Here you are. You have come up with a great idea, an idea so great and innovative that you’ve had it recorded by U.S. Patent Office as yours. Now what? Patents and intellectual property are hot topic these days. Whether you’re looking to license the patents, sell them outright, and maybe even sell your business off, you want to go about this the right way. Today we’re going to look at 5 key tips related patents and selling those patents to enterprise companies.
Tip 1. Use a professional broker. We’re going to start right here and not just because that’s what we do. Look at this way. Have you ever had a friend who is looking to do something you know could change the rest of their life, like buy some real estate, start their own corporation, make a career change? One of the first things you may want to say is, seriously, speak to a professional about that. We’re starting in much the same way. Because we don’t want you to make any mistakes you’ll regret down the road. What’s the cost of a professional broker compared to the costs of signing a contract that winds up meaning not exactly what you thought it meant, or missing out on the true value of your patents? Trust us, you don’t even want to go there.
Tip 2. Consider the long-term value of your patent. Here in the United States, the pharmaceutical industry is famous, some might even say infamous when it comes to patenting and protecting those patents. That’s because they know the work that goes into making those patents and the value that comes from holding onto their exclusive rights. Before selling your patents, consider carefully. How much work did you put into this? Do you have more innovative ideas in the works? Make sure you’ve fully thought this out and have considered all your options. After all, once you’ve sold your patent, there is no coming back.
Tip 3. Research the field. We’re not just talking market research to see what similar products are out there. Have you seriously considered all possible uses for the idea you have patented? Yes, your patent broker will do much of this work for you, but no one knows your invention quite like you do. Especially if you have any specific ideas about how you do – and do not – want your invention to be used, make sure to keep apprised about other recent developments.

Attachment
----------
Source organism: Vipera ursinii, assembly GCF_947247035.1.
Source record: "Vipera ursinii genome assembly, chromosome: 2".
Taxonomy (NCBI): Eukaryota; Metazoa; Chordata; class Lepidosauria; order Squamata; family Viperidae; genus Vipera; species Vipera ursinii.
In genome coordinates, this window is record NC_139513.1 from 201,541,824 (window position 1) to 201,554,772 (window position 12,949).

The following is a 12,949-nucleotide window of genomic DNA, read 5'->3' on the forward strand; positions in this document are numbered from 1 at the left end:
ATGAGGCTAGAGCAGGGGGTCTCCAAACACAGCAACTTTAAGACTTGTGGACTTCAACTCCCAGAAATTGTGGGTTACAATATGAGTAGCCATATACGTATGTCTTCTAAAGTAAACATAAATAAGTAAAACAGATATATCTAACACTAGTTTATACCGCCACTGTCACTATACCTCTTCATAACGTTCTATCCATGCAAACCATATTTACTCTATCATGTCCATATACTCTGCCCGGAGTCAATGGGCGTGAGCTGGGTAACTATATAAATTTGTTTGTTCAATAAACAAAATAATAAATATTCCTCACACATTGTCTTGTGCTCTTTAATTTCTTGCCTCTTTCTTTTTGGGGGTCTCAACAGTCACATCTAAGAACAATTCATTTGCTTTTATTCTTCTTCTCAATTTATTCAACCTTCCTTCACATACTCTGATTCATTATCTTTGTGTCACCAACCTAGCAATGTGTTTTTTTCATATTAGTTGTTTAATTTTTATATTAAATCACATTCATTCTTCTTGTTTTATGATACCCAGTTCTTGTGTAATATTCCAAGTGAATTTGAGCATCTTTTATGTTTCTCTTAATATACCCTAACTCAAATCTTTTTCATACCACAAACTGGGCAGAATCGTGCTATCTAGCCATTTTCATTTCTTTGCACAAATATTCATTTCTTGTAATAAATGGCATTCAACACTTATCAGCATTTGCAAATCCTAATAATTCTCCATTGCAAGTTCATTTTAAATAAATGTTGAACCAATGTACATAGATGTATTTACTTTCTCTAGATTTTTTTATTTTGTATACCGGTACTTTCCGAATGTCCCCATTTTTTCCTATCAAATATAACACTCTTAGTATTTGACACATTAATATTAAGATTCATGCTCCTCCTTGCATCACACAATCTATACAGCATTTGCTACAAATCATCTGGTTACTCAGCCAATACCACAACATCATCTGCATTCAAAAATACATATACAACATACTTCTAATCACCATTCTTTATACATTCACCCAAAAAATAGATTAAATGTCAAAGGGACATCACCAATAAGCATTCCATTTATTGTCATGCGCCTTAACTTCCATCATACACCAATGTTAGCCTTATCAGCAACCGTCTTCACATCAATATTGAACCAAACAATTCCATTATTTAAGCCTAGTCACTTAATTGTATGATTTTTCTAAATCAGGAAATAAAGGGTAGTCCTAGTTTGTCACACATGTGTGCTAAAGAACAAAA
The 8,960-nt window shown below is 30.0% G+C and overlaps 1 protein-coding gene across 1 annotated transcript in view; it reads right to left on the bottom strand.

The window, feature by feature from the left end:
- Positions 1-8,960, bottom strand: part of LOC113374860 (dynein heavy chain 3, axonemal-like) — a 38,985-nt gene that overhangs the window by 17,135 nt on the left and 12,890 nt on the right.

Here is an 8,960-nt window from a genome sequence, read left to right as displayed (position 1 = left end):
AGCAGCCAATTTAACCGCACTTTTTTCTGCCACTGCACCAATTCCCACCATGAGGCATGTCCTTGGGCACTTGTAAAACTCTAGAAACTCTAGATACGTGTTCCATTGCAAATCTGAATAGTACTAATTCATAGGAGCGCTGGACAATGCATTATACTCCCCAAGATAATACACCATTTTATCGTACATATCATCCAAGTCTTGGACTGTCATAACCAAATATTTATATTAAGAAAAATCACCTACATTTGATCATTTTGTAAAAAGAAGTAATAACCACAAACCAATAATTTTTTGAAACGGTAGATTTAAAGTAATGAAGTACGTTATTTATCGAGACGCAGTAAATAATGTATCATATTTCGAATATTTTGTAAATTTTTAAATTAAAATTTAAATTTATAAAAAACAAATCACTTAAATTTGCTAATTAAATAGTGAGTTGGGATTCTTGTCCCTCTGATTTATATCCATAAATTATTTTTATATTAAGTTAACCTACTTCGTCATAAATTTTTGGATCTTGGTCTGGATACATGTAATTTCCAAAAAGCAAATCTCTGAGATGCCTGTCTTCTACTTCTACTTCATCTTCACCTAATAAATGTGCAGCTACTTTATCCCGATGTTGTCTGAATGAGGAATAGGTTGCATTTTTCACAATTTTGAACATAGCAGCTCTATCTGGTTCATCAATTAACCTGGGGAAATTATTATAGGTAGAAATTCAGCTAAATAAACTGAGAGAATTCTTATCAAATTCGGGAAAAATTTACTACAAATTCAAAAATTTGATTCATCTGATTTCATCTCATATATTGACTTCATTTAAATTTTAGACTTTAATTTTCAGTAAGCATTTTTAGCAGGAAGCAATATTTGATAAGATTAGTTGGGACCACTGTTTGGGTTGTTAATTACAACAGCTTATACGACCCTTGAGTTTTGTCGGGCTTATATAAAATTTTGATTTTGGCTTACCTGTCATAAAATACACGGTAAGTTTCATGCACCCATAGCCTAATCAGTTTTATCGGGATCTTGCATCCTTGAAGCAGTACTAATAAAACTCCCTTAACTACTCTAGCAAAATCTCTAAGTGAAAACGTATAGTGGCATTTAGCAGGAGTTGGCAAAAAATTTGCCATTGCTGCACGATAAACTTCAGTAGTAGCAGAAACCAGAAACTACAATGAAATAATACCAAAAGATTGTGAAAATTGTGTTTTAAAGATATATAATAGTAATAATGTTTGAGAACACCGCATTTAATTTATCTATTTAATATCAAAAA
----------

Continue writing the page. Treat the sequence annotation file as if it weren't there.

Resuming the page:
Tip 4. Make Sure You’re Getting the Deal You Want. There’s an old saying, measure twice and cut once. Once you have a deal in place, especially if you’ve decided to go against our earlier advice and embark on this deal alone, don’t be afraid to say “I need some time to review the contract.” Especially if they’re trying to play the old trick where this has to be done right now. Especially if you are really are eager to get this over with fast. Review the contract. Go over the fine print. Are you selling your patents? Make sure the payment terms are clearly spelled out and any contingencies are what you expected. Do you have caveats regarding how these patents are to be used? If so, make sure these caveats are enforceable. Actually, not to harp on an old point, but if you have any caveats like you do not want this used for military purposes, or you do not want the business to charge outrageous prices for your idea, then … yes we’re just going to say it. You really should be speaking to a professional.
Tip 5. Research the Buyer’s Competition. Every company has competition. The monopoly laws demand it of us, if nothing else. Before selling your patents, make sure you’ve looked at, preferably spoken to, the competition. Look at the big picture. Remember, this is your idea, your invention. Don’t be afraid to consider a slightly reduced offer from a company you like better, where you know you will be doing more business in the future. Conversely, don’t be afraid to consider a better offer from a company you don’t like, but is willing to bring it all to the table. After all, this is business.
Last but not least, don’t forget the option to sell your company, including your patents. If you’ve decided it’s time to cash out, then all of the tips above, and then some. Good luck!